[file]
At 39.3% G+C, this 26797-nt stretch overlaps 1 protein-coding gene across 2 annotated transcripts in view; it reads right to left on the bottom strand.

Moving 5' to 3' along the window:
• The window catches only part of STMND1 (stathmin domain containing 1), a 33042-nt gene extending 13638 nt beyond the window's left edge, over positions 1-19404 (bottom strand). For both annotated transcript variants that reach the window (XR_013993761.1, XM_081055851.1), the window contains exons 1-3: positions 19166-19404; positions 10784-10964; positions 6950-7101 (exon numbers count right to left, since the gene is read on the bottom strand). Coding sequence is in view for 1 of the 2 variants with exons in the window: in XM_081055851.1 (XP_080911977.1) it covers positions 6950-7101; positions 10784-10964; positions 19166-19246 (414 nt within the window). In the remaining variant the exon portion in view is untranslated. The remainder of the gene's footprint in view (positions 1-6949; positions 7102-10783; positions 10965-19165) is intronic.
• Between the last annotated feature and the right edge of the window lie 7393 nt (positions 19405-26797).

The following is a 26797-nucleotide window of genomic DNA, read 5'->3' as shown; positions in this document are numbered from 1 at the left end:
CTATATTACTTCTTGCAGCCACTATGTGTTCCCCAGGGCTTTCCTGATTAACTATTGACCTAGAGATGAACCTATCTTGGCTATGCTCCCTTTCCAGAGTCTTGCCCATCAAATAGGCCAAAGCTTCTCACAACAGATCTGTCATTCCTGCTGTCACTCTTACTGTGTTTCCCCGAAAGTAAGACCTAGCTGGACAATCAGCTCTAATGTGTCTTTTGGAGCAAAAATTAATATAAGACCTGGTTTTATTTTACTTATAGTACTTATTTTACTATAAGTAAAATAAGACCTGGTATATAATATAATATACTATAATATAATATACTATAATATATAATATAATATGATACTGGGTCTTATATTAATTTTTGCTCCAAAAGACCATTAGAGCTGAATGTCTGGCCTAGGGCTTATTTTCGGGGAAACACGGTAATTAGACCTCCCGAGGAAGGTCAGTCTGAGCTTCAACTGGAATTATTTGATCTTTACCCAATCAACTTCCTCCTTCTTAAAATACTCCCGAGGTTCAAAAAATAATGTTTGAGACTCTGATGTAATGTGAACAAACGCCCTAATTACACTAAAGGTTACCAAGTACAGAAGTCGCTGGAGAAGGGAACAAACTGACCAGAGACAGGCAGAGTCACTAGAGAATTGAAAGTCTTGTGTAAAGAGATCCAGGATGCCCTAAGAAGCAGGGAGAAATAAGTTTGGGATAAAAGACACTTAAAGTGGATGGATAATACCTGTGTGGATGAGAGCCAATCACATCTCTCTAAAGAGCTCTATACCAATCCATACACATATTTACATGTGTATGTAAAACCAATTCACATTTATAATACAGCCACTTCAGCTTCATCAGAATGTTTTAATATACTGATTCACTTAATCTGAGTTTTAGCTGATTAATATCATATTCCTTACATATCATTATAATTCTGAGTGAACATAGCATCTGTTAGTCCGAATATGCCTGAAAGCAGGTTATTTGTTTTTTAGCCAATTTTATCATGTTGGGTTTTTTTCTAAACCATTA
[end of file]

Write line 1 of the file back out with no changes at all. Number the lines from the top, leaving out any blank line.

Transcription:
At 39.3% G+C, this 26797-nt stretch overlaps 1 protein-coding gene across 2 annotated transcripts in view; it reads right to left on the bottom strand.